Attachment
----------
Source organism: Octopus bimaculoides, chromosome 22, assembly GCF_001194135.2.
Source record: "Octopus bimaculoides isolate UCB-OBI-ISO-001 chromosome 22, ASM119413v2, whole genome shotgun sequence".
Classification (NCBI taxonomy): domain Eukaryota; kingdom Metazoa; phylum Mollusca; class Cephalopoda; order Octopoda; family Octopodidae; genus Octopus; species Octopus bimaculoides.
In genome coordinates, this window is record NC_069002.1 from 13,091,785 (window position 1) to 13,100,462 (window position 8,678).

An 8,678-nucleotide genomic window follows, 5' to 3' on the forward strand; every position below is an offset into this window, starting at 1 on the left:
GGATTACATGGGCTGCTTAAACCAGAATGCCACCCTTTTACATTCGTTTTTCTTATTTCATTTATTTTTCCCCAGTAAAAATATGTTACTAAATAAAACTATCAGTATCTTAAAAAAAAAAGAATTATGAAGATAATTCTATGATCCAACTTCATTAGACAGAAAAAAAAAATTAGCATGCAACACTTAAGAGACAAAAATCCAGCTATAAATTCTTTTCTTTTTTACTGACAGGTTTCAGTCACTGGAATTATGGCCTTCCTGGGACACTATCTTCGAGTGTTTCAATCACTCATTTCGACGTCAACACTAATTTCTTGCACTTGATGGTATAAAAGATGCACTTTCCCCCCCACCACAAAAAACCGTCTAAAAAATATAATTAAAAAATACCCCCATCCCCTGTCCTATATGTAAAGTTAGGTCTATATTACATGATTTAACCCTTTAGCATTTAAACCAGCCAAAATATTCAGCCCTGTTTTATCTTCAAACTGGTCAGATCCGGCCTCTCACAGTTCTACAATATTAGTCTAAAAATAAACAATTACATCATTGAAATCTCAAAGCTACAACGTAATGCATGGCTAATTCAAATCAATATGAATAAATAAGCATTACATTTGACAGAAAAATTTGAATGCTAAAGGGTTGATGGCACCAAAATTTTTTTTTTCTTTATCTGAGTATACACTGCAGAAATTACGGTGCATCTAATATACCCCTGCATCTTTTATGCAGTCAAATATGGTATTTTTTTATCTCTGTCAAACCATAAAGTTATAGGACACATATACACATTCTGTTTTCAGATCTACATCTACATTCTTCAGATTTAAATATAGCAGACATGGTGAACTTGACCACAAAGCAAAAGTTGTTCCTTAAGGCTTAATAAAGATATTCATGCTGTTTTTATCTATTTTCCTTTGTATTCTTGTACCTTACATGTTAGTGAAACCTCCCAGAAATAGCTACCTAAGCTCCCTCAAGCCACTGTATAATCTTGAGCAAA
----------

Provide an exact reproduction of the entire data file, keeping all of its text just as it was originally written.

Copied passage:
Source organism: Octopus bimaculoides, chromosome 22, assembly GCF_001194135.2.
Source record: "Octopus bimaculoides isolate UCB-OBI-ISO-001 chromosome 22, ASM119413v2, whole genome shotgun sequence".
Classification (NCBI taxonomy): domain Eukaryota; kingdom Metazoa; phylum Mollusca; class Cephalopoda; order Octopoda; family Octopodidae; genus Octopus; species Octopus bimaculoides.
In genome coordinates, this window is record NC_069002.1 from 13,091,785 (window position 1) to 13,100,462 (window position 8,678).

An 8,678-nucleotide genomic window follows, 5' to 3' on the forward strand; every position below is an offset into this window, starting at 1 on the left:
GGATTACATGGGCTGCTTAAACCAGAATGCCACCCTTTTACATTCGTTTTTCTTATTTCATTTATTTTTCCCCAGTAAAAATATGTTACTAAATAAAACTATCAGTATCTTAAAAAAAAAAGAATTATGAAGATAATTCTATGATCCAACTTCATTAGACAGAAAAAAAAAATTAGCATGCAACACTTAAGAGACAAAAATCCAGCTATAAATTCTTTTCTTTTTTACTGACAGGTTTCAGTCACTGGAATTATGGCCTTCCTGGGACACTATCTTCGAGTGTTTCAATCACTCATTTCGACGTCAACACTAATTTCTTGCACTTGATGGTATAAAAGATGCACTTTCCCCCCCACCACAAAAAACCGTCTAAAAAATATAATTAAAAAATACCCCCATCCCCTGTCCTATATGTAAAGTTAGGTCTATATTACATGATTTAACCCTTTAGCATTTAAACCAGCCAAAATATTCAGCCCTGTTTTATCTTCAAACTGGTCAGATCCGGCCTCTCACAGTTCTACAATATTAGTCTAAAAATAAACAATTACATCATTGAAATCTCAAAGCTACAACGTAATGCATGGCTAATTCAAATCAATATGAATAAATAAGCATTACATTTGACAGAAAAATTTGAATGCTAAAGGGTTGATGGCACCAAAATTTTTTTTTTCTTTATCTGAGTATACACTGCAGAAATTACGGTGCATCTAATATACCCCTGCATCTTTTATGCAGTCAAATATGGTATTTTTTTATCTCTGTCAAACCATAAAGTTATAGGACACATATACACATTCTGTTTTCAGATCTACATCTACATTCTTCAGATTTAAATATAGCAGACATGGTGAACTTGACCACAAAGCAAAAGTTGTTCCTTAAGGCTTAATAAAGATATTCATGCTGTTTTTATCTATTTTCCTTTGTATTCTTGTACCTTACATGTTAGTGAAACCTCCCAGAAATAGCTACCTAAGCTCCCTCAAGCCACTGTATAATCTTGAGCAAA